One of the things we loved about the G-Class is that it has a real authenticity to it. That’s really hard to find these days, and you can tell Mercedes put a lot of attention into the details. Having the old school personality doesn’t mean that the G-Class is low on tech; it has a lot of tech in it, and its super luxurious inside. Every single sharp edge now has a nice roundness to it. The seating position allows you to peek into most 1st floor flats and the interior quality will pamper you with its leather and aluminium till you actually doze off; quite unlike any hardcore 4×4 that you’d expect. The dual-panel infotainment screen also doubles as your gauge cluster, and of course, the materials are just awesome in a G-Class, and it’s everything you would expect from a proper Mercedes.
Performance- If they can’t then none can!
The Rubicon is simply the one that’s more playful and fun to drive. You will never hesitate to drive this over anything with its 4×4 tech, and you will come out of any sticky situation without a wrinkle on your shirt!
Under the hood of Jeep Rubicon, there’s an engine that’s so different! Sadly it’s not offered in India – The Pentastar 3.6 liter V6 engine, but the 2.0-liter inline-four GME T4 Direct injection turbo charged, that makes 268 HP and 400 Nm at 3000 RPM torque does its job very well. You will feel that it’s slower than what’s found in the Mercedes, but the SUV gets up to speed with ease and can keep up with the traffic, and when you’re on the trails, you don’t really need that much speed anyway because it’s all about going slow and being measured.
What’s more, is that unlike that G-Class, this SUV is actually pretty fuel-efficient, thanks to an 8-speed automatic transmission and engine shut off features. There are pros and cons in every car, Rubicon feels safe and secure, but the stopping distances and the feeling of acceleration are really different. Crucially, the new Rubicon is more comfortable on pavement than the outgoing model, with improvements to the suspension, sound deadening, and steering that takes it from downright unpleasant at high speeds to tolerable, at least.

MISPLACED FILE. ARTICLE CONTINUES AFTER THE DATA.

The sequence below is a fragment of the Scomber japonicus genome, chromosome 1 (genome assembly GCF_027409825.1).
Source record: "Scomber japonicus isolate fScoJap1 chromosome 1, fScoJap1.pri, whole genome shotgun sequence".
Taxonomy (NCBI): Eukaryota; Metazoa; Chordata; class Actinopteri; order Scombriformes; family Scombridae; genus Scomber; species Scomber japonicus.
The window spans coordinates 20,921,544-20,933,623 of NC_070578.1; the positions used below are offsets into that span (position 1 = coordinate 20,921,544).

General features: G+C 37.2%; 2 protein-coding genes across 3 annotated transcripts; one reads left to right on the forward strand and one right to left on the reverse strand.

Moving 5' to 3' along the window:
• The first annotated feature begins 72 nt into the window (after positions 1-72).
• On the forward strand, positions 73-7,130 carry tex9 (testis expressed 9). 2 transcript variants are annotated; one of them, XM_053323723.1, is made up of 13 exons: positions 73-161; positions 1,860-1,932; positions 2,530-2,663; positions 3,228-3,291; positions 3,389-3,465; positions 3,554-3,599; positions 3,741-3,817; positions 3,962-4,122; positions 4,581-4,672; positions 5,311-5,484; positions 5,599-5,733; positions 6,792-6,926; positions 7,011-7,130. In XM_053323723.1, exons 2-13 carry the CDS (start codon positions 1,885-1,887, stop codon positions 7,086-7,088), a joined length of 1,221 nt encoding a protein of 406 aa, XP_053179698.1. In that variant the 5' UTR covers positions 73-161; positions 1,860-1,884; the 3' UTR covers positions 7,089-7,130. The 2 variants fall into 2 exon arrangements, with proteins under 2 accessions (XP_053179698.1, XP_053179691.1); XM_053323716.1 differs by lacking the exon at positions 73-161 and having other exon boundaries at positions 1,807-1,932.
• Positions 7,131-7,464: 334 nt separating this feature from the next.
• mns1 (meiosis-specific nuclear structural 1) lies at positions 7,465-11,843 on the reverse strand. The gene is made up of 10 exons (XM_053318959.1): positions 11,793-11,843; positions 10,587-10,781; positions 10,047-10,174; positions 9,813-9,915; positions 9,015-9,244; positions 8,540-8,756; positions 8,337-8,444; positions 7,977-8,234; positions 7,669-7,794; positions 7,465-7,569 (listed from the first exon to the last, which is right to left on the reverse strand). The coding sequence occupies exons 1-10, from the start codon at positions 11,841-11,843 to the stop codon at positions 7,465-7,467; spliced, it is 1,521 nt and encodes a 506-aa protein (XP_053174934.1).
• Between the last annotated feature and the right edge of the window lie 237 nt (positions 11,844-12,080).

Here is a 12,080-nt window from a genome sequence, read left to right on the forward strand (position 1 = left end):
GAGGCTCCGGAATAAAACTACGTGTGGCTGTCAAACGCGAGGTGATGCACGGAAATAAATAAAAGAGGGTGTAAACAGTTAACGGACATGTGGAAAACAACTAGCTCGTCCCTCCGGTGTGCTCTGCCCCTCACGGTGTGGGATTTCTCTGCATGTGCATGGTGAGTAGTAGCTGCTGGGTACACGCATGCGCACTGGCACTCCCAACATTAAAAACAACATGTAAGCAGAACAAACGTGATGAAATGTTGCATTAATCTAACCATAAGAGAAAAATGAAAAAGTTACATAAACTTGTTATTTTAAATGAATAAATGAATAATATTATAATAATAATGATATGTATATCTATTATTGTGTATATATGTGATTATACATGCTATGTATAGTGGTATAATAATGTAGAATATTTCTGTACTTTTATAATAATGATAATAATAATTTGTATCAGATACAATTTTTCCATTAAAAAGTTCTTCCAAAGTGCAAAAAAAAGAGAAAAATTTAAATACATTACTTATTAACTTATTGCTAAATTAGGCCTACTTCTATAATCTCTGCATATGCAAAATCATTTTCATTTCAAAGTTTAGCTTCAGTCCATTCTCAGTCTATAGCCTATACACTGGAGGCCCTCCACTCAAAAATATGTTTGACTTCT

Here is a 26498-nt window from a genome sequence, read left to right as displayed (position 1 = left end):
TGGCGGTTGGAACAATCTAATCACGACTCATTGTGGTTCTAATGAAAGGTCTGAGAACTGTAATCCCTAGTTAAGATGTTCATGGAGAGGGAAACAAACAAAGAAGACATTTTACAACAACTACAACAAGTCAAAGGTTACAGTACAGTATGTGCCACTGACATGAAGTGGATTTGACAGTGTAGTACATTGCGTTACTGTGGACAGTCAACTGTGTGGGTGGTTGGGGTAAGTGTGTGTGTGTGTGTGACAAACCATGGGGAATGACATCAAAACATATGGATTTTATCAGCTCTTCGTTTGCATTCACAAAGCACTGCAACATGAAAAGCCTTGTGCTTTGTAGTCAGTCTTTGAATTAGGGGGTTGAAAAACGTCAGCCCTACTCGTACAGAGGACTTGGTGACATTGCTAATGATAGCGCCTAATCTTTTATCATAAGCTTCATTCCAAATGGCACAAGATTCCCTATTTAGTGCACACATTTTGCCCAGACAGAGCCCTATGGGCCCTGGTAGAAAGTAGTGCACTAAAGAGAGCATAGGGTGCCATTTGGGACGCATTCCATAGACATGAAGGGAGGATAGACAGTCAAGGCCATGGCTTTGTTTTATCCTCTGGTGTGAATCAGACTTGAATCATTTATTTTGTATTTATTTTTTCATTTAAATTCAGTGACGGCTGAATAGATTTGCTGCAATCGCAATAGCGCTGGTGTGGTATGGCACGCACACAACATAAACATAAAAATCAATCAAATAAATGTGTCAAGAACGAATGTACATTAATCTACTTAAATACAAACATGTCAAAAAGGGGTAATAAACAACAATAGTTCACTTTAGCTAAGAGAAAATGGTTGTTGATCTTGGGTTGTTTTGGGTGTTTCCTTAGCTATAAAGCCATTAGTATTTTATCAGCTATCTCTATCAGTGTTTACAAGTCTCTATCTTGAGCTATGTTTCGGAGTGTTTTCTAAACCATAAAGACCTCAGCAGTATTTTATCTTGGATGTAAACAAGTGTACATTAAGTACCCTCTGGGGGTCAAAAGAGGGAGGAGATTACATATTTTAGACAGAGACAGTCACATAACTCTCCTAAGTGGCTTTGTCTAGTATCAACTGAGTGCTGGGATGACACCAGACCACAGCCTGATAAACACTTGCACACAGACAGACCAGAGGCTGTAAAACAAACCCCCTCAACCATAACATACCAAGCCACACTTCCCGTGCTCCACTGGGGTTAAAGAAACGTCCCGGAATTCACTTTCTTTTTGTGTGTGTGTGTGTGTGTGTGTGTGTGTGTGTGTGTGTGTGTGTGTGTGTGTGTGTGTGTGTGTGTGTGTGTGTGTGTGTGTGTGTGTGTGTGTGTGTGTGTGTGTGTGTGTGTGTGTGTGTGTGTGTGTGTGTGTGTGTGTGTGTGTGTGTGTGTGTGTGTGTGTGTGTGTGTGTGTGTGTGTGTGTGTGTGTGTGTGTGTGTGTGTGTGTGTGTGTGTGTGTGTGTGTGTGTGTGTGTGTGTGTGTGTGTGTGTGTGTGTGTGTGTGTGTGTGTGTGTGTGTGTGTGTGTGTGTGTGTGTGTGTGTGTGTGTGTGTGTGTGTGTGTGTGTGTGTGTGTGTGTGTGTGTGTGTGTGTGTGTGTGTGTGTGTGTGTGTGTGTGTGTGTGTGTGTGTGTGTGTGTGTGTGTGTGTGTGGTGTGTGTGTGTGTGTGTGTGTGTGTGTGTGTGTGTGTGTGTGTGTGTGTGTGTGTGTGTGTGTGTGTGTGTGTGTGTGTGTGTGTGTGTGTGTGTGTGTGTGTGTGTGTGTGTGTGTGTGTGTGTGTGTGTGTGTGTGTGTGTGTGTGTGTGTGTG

The G 350d gets the 2,925cc, turbocharged in-line 6-cylinder, OM 656 engine. It’s a really mad engine, making 286bhp with 600Nm of peak torque. There’s a really nice growl when you get going, and it adds to the G-Class’ rugged personality. It is coupled with a 9-speed automatic that routes power to all four wheels and paddle shifters that offer precise control for those who want to take matters into their own hands.
It’s not supremely fast, but you will never feel like you need more power. In terms of driving dynamics, the G-Class is one of the last true body-on-frame SUVs, and that means there will be other cars out there that feel more refined and modern on the road, but none of them will make you feel this cool. When you are driving on the road, the G-Class can feel soft and disconnected, but in front of other aspects, you can easily ignore its cons.
Final Words –
Picture this: If you want the most iconic garage, then you need both of these machines to complete it. Then, you can hang that picture in your office, wallpaper and all your social profiles and that picture will speak 10,000 sentences all ending it with the word “petrolhead”. Also, the Rubicon is only offered with a petrol engine.